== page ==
“Fuck off, Barton.”
“Ouch,” Clint says cheerfully. He turns back and piles pancakes onto plates, just as Tony snatches the coffee pot out of Natasha’s hand and scurries away to the other side of the kitchen. He fills his mug.
So there’s a hefty chance Clint is right. Steve’s been on a SHIELD mission for three days, which is hardly a long time, nor is it a new thing, for that matter. Steve goes on a lot of missions, and sometimes he’s away even longer – Tony is used to these absences, and he matches them with his own. Steve ends up aboard a warship in Somalia, and Tony finds freedom in Tokyo for a week, surprisingly engaged in and enthusiastic about Stark Industries business. It’s a fair trade-off, he figures.
Of course, there’s the times when he can’t escape anywhere, which would be fine, you know, if Tony didn’t have nights riddled with small but intense waves of anxiety. Those are the nights that he misses the warmth of Steve next to him, the touch of lips on the back of his neck, the hands that make their home along his spine.
He sips at his coffee absently, ignoring the ache in his chest. Tony rubs a hand along his eyes, breathing in deeply, like somehow that will make it all go away. It doesn’t.
Natasha drops an apple on the kitchen island in front of him, washed and bright red. Steve likes apples, Tony thinks, and diligently fights his way through a sharp burst of something that burns in his stomach, just under his ribcage; he thinks that maybe it feels a little bit like homesickness.
“Eat,” she says, and she’s not kidding. Tony can see that in her glare.
He frowns and puts down the coffee pot, dragging himself up onto the stool. His legs dangle from it, back and forth, kicking the counter in front of him.
“I want pancakes,” Tony says slowly, and he picks the apple up, turning it over and over in his hands as he inspects it, “This is not a pancake.”
Clint lets out a sharp, barking laugh and grins, “You are not wrong.”
“I watched you eat a whole pizza last night,” Natasha says, deadpan, “You don’t get to consume any more starch.”
He rolls his eyes and reaches for her paring knife. Tony slices the skin off in languid, slow strokes, letting it drop against the island counter. Clint plates more pancakes. Natasha hands him a bowl of apples. Sometimes, Tony thinks, it’s nice to have these people here, taking up space in his kitchen and ruining dishes he didn’t even know he owned. A hand slides over his eyes, another over his chest, blocking the light of the arc reactor, and then there’s a voice in his ear, low and heavy.
The reaction is instantaneous. Before Natasha or Clint can even open their mouths, Tony is out of his seat, arms jerking backward as he skitters across the kitchen floor. The stool clatters heavily behind him, landing on its side and making the floor shake. No one has ever seen him move that fast, all slender limbs and muscled arms, making a beeline for the closest corner he can find. Clint’s arms are tense, looking to make a break for his weapon if he has to. Natasha’s grabbed another knife from inside the drawer.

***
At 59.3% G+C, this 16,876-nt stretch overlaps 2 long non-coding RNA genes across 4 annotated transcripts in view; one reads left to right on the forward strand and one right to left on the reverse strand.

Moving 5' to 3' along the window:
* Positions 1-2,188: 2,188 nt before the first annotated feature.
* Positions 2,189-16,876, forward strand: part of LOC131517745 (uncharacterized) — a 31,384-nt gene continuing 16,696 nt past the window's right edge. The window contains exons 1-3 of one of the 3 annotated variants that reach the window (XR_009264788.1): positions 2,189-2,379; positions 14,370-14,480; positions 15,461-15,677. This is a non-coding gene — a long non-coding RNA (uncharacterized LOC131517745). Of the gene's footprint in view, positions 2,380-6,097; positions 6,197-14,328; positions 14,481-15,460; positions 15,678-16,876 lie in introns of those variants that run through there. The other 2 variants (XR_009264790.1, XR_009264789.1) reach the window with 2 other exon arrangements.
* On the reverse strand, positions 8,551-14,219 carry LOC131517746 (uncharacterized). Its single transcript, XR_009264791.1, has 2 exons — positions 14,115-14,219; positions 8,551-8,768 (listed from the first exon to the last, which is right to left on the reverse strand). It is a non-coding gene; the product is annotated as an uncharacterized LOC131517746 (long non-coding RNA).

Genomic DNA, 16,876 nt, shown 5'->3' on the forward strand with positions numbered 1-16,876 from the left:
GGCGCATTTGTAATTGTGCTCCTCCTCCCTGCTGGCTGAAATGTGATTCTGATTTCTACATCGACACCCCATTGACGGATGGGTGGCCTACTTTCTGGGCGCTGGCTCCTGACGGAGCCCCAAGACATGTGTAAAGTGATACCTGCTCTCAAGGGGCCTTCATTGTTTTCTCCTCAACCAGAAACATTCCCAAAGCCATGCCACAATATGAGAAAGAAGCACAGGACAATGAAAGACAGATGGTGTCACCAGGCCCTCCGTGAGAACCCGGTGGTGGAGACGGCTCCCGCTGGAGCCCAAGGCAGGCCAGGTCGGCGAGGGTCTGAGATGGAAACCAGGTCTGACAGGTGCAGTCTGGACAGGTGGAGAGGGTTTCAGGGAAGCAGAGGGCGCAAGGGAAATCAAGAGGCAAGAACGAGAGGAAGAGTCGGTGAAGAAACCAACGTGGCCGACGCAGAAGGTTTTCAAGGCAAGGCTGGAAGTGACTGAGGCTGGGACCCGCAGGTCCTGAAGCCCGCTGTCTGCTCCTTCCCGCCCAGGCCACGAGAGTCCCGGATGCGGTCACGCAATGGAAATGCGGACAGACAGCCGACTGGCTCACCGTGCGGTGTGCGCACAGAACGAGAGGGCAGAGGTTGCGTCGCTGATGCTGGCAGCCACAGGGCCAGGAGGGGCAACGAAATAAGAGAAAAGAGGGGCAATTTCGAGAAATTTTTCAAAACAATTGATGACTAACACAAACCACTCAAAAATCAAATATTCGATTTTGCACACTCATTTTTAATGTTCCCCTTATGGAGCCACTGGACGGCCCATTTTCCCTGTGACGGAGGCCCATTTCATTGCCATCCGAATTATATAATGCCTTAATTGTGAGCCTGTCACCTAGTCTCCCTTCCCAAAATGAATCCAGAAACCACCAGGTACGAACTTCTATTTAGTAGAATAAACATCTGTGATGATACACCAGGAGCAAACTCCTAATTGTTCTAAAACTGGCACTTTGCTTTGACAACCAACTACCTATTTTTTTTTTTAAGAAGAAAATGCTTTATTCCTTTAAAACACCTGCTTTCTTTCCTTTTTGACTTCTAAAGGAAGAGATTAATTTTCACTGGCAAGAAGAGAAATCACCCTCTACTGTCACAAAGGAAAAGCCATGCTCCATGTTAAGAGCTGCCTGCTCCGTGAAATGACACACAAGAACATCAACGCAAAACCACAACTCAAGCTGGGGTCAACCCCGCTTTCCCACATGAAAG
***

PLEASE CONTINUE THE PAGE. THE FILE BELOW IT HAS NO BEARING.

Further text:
Here’s the situation: Tony is pushed into the corner, his back up and his knees a little bent. He’s got a knife clutched in his fist, but it’s not the paring knife – this is a much larger, much sharper knife, and it’s held in a hand that’s white and shaking, the knuckles pebbled like rows of stones. It’s not exactly subtle what’s happening to him; Tony’s eyes are blown wide and brown, watering at the corners, and his breathing is shaky and coming in short pants.
Steve is standing in the middle of the kitchen, wearing a threadbare grey t-shirt and his most comfortable pair of sweatpants. He looks between Clint and Natasha, his lips parted in a startled little gesture. The paring knife is sticking out of his bicep. It’s bleeding a little bit, thin trickles of red starting to stain his shirt, seeping into the fabric slowly.
“Steve?” Natasha tries, always the first to speak, her voice rigid and stiff. She moves to step forward. Clint puts a forearm in front of her to hold her back, “Cap, are you okay?”
They all watch him stare at the blade of the knife, opening and closing his mouth, trying to comprehend just what’s happening. He reaches over and pulls the blade from his arm. It slides out with a rather nasty pop, and he looks at it before he tosses it on the kitchen island. The wound is small and thin, and the serum stops its bleeding almost as soon as the steel leaves his body.
“I’m fine,” Steve says to Natasha, and his voice is soft and breathy.
A noise that almost certainly a whimper draws their attention to the corner. Tony’s got his back up against the fridge and he’s sliding down, down, down, until his knees are pressed up against his chest and his arms are wrapped around them. His breaths come in short, panicked pants, his chest heaving, and Steve makes as though to step towards him.
“Oh, shit,” Tony’s whispering to himself, “Shit, shit, shit, Steve, shit, I’m so—Steve, I—”
Clint is the one that moves, in the end, taking slow footsteps towards Tony until he’s standing in front of him, looking down. Clint crouches down in front of the fridge and reaches out a hand to touch Tony’s shoulder. Steve kicks himself then, because the touch makes Tony flinch, and oh, God, this is all his fault.
“Tone?” Clint says, his voice gentle and steady, “Tony, look at me.”